When Google first launched its Cardboard VR headset it was very much ‘dipping its toe in the water’. They didn’t invest loads of money in it, almost to the point of not taking the whole thing very seriously. They weren’t really that interested in it. It was little more than a side-project; the kind of thing that major tech companies do all the time to ‘fly a kite’ and do a very basic market test. Well, that is not exactly how it played-out. The ripples created by that little toe in the water have energized an entire industry. Google Cardboard has become THE go-to gateway virtual reality headset for anyone looking to check-out the reality behind the hype around virtual reality.
Google Cardboard- Simple by Design
It’s not that no thought went into Google Cardboard. It was always intended to be a low-cost, straightforward, unintimidating piece of kit. Basically, it pulled-off a pretty rare double; successfully marrying its intended market placement with the resulting reality. It is really easy and really cheap for anyone with a Smartphone or iPhone to try-out VR- and that’s thanks to Google Cardboard. Whatever phone you’ve got in your pocket, the chances are it will work with Google Cardboard- and you can get any number of compatible apps from the Google Playstore.
Further, in keeping with Google’s ethos of taking technology out to the masses, Google Cardboard’s design is open-source; so you could, literally make one on your kitchen table- they’ll even tell you how!
Now, when you look at the Samsungs, the most obvious and most immediate difference is that there are many phones out there in the marketplace that neither the Gear nor the Odyssey will actually work with. As in, if you’re not using a Samsung phone, then you can forget about using their Gear or Odyssey headsets.
That said, if you are using a Samsung phone, then the gear is getting right up there in terms of accessibility. Working with Oculus, Samsung packed the GearVR with great functionality. Zoom and volume functions are controlled via the headset, so there’s no fumbling around with the phone docked inside or some random remote control and it has a dedicated app via Oculus, which you can get in the app store. Of course, the more dedicated the kit is, then the less flexible it is. Also, there is the price, which comes in at over 5x that of Google Cardboard- and that’s without allowing for the preponderance of Cardboard freebies floating around.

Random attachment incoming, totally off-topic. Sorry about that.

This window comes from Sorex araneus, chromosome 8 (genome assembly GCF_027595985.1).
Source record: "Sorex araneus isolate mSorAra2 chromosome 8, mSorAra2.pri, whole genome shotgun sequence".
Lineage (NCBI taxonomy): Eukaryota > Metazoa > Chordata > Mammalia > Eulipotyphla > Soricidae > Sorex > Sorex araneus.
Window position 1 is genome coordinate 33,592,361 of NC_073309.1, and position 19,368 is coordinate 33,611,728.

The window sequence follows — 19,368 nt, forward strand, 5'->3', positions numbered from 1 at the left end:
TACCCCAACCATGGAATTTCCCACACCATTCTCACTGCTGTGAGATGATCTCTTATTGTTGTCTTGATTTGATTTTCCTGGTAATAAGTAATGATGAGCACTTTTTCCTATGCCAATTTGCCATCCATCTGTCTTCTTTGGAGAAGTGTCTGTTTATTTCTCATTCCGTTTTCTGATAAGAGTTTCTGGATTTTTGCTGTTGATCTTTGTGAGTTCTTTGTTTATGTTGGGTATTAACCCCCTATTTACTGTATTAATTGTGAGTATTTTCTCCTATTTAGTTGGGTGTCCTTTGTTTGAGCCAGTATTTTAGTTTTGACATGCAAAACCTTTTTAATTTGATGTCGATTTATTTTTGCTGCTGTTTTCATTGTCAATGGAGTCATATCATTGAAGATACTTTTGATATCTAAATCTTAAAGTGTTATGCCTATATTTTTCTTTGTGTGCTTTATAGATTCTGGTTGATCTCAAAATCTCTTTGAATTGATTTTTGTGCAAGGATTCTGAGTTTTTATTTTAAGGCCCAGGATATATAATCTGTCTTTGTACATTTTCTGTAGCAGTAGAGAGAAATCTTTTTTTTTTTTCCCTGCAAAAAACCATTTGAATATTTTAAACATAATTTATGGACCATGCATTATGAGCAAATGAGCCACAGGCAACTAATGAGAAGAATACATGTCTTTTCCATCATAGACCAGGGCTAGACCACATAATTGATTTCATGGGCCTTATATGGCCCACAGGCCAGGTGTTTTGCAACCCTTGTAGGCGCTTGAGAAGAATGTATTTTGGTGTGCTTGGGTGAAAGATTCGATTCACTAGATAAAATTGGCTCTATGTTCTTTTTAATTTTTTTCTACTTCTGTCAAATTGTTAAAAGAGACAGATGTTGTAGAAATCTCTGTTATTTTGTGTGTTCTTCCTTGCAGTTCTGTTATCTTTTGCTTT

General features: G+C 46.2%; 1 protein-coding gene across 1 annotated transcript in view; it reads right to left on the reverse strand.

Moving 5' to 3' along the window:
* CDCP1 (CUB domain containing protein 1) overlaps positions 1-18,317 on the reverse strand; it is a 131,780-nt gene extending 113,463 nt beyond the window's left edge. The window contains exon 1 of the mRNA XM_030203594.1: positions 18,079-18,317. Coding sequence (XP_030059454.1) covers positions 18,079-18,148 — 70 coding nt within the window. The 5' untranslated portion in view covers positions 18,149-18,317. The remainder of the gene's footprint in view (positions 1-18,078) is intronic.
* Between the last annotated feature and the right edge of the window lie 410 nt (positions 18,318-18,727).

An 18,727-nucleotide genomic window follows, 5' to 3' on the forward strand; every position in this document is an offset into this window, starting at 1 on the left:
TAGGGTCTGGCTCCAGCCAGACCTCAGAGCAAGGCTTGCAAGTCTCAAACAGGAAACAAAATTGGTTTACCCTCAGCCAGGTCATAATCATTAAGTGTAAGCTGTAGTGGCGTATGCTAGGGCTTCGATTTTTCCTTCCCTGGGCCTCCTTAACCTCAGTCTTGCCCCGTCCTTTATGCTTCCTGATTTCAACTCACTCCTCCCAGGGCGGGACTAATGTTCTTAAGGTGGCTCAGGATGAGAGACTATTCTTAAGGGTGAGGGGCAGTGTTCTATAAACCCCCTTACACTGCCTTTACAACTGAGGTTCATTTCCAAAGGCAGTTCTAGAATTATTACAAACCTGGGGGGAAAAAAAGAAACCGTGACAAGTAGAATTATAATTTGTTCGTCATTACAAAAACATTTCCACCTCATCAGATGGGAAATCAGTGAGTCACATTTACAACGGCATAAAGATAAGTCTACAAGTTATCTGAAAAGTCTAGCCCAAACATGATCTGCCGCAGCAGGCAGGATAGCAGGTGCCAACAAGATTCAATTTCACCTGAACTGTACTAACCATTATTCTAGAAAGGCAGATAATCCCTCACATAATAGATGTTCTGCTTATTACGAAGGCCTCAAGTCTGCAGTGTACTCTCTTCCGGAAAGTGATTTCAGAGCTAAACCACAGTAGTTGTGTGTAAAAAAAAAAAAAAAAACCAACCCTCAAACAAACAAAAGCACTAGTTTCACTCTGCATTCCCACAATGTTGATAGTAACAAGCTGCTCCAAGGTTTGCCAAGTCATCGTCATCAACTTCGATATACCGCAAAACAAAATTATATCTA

Well, there is no denying the Odyssey’s place in the pantheon of ‘Virtual Reality Headset Greats’. Right at the top-end of the price scale, there are plenty of upgrades to justify handing the cash over. Probably the most significant improvement, which really does set it apart, is in terms of image quality. In the first place, they have increased the resolution markedly. When you’re talking about a 5 inch screen, adding another line of pixels is not anything to write home about, but when it’s right across your entire viewing field, the improvement is tangible. Along with that, they are using an OLED rather than an LCD screen. This increases colour definition and makes for smoother ‘motion’.
So, basically, not unusually, it all pretty much comes down to cost- and what brand of phone you’re using. If you haven’t got a Samsung, the Gear and the Odyssey are complete right-offs- unless you want to go out and buy a Samsung phone, so you can access their VR headsets, of course. For flexibility, it’s got to be Google Cardboard- it works with virtually anything. The better the phone, the better the output, but whatever you’re using you can give it a go.
In terms of cost, the Google Cardboard is virtually cost-free. Even its list price is just 20% of what the Gear would cost- and less than a tenth of what the Odyssey will set you back. There is added functionality with the Gear and significant improvements in output with the Odyssey; it’s just a matter of how much that is worth to you.
If you’re a business, of course, Google Cardboard is the only game in town for branding and promotional purposes; cheap and cheerful suddenly becomes cost-effective and eye-catching. But, if it’s all about cost v performance, then just do what everyone else is doing; check out virtual reality on Google Cardboard and then upgrade if you think it’s worth it.